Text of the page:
Malala Yousafzai was no accident. She chose her parents well, parents who believe passionately in the education of girls. Long before his daughter was shot in the face on a school bus by agents of the Taliban for her advocacy work, her father had co-founded, with longtime school friend and fellow educator, Ahmad Shah, the Global Peace Council Pakistan. Their work was risky, often attracting death threats, mostly focussing on peace through education for children living in IDP camps in the Swat Valley.
Malala survived the attack, raising globally the issue of girls’ education. In 2014, she became the youngest recipient of the Nobel Peace Prize.
When the Centre for the Advancement of Peace at Conrad Grebel College at the University of Waterloo was looking for a name and a focus for its new Global Peace Centre Canada, they decided to model it after the work done by the Pakistani Global Peace Council, (GPCPK) inviting Ziauddin Yousafzai to serve as the new centre’s honorary chair.
Ziauddin Yousafzai, father of Malala, with Lee McKenna, E.D., of Partera International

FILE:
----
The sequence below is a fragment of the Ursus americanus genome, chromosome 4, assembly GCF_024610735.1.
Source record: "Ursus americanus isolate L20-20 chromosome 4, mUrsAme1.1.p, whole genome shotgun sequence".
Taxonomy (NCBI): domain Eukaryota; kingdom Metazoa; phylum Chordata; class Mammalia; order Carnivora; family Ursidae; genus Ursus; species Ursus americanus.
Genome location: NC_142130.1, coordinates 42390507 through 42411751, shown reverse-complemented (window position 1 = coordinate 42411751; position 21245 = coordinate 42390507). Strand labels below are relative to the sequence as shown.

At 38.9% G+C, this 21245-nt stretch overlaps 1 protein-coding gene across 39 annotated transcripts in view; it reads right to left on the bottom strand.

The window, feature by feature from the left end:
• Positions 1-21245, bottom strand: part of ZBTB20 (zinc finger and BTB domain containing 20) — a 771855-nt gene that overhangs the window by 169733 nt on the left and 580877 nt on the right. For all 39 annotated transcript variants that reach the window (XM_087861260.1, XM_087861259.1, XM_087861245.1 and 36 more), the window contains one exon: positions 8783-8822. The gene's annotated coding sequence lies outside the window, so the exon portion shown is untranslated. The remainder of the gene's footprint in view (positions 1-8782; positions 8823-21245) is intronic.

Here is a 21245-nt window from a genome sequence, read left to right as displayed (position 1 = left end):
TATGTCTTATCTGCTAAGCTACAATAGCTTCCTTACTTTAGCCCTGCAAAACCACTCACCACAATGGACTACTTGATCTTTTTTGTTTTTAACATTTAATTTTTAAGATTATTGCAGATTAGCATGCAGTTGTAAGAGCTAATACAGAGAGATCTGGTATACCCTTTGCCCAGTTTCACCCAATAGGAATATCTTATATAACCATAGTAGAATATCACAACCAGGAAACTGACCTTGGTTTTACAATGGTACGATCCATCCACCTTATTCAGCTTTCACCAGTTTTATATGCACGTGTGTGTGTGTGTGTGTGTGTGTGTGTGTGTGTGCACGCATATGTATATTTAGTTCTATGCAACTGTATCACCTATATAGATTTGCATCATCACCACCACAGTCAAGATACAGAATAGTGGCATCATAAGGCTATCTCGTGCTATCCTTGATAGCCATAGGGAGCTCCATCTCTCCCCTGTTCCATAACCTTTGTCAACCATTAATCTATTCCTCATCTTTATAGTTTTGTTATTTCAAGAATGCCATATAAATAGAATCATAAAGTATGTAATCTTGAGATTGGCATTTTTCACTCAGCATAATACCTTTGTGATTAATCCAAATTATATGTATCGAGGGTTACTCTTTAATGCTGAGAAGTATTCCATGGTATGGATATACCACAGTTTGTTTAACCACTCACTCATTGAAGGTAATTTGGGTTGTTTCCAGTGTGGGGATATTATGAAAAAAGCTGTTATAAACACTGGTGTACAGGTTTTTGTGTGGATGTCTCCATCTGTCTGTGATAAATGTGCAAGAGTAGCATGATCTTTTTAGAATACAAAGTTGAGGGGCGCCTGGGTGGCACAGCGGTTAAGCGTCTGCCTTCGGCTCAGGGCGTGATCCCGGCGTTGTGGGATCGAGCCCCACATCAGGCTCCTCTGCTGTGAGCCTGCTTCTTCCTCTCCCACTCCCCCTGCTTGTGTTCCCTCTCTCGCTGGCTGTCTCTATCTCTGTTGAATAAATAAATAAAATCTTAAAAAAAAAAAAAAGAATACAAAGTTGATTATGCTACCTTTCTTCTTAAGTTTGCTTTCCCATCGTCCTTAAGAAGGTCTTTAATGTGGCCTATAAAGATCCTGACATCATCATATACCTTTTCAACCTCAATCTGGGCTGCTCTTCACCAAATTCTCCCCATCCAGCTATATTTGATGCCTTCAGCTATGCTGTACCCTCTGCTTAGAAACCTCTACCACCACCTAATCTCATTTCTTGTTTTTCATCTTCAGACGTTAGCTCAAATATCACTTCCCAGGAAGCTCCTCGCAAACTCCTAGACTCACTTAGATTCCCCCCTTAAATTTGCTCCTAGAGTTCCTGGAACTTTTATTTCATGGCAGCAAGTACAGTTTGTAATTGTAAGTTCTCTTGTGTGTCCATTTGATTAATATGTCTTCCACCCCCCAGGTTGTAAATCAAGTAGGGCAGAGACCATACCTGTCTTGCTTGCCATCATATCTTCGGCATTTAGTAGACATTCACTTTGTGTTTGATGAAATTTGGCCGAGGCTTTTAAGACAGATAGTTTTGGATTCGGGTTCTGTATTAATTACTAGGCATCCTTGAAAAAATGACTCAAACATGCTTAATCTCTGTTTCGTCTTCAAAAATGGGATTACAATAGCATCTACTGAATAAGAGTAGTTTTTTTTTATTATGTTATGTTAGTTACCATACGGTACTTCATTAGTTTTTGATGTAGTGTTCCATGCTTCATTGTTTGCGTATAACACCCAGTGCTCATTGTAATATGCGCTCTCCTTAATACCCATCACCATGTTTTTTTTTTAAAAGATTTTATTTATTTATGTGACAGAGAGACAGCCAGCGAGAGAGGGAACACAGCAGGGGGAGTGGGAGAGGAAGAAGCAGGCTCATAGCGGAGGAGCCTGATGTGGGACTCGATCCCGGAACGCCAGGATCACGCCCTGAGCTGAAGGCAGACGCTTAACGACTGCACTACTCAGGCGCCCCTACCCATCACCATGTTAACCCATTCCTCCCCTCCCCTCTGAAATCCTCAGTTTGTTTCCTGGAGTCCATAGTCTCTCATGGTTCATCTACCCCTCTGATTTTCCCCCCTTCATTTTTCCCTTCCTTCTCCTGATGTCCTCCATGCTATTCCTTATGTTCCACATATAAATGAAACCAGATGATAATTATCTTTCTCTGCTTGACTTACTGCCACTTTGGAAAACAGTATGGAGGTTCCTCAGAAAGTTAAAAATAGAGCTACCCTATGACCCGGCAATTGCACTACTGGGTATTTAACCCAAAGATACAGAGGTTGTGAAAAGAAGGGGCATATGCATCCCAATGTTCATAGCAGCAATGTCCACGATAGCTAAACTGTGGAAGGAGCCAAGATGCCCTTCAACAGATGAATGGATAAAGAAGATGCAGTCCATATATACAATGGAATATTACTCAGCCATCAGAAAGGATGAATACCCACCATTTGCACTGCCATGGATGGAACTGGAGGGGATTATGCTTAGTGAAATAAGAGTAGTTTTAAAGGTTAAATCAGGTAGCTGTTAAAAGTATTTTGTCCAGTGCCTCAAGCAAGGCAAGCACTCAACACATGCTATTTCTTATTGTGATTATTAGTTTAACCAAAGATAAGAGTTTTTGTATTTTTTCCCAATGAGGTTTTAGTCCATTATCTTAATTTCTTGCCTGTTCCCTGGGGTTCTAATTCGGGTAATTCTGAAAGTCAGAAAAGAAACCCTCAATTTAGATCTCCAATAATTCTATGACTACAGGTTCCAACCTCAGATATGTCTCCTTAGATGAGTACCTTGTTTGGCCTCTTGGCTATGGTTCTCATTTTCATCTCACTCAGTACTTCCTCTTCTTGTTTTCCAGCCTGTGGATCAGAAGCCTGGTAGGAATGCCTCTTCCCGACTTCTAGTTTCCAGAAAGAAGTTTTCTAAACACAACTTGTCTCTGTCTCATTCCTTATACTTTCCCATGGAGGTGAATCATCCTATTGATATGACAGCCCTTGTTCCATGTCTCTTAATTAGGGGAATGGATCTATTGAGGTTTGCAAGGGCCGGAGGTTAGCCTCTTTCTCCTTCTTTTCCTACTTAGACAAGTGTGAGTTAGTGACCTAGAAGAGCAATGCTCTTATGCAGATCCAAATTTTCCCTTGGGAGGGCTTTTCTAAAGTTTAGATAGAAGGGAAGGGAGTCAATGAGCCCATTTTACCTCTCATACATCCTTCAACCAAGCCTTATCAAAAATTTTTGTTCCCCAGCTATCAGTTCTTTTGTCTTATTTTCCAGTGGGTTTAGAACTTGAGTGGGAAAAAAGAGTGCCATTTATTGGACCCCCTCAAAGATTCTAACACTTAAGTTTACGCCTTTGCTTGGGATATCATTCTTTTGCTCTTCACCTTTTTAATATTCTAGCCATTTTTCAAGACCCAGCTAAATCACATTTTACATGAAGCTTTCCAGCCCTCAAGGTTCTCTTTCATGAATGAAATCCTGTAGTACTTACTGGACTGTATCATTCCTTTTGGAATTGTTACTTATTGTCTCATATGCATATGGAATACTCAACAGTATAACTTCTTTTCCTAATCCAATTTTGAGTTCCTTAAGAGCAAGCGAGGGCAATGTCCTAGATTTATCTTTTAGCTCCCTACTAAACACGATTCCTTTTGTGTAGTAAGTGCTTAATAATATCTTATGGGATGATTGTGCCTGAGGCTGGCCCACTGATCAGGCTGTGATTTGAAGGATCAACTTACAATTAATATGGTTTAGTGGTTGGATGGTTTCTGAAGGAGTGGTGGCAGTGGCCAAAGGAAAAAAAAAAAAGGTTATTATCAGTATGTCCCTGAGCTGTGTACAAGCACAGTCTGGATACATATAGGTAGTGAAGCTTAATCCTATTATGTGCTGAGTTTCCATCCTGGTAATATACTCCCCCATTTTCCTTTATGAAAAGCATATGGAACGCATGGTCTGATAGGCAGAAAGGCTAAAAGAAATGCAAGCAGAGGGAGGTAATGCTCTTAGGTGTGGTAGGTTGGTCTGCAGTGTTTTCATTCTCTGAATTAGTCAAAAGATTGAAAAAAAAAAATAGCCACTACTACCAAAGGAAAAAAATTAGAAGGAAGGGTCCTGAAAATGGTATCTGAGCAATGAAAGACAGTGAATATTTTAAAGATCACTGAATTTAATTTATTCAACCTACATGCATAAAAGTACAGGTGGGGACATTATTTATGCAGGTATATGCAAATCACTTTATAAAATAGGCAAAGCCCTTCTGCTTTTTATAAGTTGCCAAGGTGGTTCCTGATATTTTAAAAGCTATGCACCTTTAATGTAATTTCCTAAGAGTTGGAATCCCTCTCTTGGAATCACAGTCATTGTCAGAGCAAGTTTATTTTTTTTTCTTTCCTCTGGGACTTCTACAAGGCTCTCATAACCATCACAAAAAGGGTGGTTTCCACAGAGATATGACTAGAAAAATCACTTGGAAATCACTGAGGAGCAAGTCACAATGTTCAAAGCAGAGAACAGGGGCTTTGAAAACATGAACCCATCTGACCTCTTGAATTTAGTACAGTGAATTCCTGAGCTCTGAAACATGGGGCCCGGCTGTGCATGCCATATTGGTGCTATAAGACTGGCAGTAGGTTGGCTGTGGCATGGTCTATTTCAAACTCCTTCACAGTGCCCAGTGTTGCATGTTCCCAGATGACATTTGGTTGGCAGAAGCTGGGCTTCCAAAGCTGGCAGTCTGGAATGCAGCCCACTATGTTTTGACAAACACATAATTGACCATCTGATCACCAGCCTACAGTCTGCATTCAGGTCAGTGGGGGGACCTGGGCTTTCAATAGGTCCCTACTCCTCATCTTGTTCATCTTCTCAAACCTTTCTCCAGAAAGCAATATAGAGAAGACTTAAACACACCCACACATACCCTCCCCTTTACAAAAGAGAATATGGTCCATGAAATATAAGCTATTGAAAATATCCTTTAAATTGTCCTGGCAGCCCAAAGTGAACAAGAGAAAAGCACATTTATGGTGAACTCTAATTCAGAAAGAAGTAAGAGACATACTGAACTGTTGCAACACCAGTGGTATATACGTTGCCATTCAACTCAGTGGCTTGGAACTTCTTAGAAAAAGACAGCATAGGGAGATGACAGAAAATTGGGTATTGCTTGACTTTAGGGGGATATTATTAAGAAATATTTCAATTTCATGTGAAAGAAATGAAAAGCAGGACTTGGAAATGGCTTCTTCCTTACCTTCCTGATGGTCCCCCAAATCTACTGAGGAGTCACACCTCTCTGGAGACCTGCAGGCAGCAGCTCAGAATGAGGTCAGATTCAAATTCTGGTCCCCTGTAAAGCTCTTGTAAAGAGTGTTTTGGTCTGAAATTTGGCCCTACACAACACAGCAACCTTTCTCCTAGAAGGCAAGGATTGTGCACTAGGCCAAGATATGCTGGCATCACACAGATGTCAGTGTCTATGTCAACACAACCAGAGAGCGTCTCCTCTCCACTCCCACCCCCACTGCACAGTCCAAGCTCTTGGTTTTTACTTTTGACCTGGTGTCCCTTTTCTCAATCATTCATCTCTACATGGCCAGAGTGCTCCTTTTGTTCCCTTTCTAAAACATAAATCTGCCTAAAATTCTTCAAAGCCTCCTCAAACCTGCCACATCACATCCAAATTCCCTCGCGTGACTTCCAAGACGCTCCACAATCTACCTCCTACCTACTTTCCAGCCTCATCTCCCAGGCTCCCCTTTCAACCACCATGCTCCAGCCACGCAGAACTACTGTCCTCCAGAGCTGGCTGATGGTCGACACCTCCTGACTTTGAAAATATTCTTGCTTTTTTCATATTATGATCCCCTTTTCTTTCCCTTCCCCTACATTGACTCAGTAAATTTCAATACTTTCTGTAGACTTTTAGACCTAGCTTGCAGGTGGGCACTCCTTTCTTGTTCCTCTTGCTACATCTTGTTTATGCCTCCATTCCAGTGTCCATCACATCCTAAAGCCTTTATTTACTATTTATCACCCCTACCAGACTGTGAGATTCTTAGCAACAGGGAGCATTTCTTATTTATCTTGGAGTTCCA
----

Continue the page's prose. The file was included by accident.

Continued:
In conversations with Ziauddin and with his friend since childhood, Ahmad Shah, Director and co-founder with Ziauddin, of the GPCPK, I heard about the work that they have been doing in Pakistan. It is all about peace through education.
‘Come to Pakistan,’ Ahmad Shah invited, ‘to learn about what we have been doing, to see our schools, meet some of our students. To explore possible work together.’ Inshallah!
I read ‘I am Malala’, captivated by her account of the path that catapulted this young woman into the international spotlight. My granddaughter, Morgan, is now reading about Malala, learning about the struggles that girls around the world have in simply getting an education. The obstacles are daunting.
In all of our trainings, we focus significant attention on issues of gender, of cultural norms that constrain and confine the movements and engagement of women in their societies, that derogate the feminine and violate and deny the rights of women to their full humanity. The marginalisation of half of a society’s population, removing the voice and influence, gifts, experience and talents of women, leaves societies bereft and vulnerable to become or remain underdeveloped and marred by violence. Develop the lives of women and entire societies reap the benefits.
Read here about our efforts to remove one of those barriers to economic, social, cultural, civil and political participation of women in Uganda: Keeping Girls in School.
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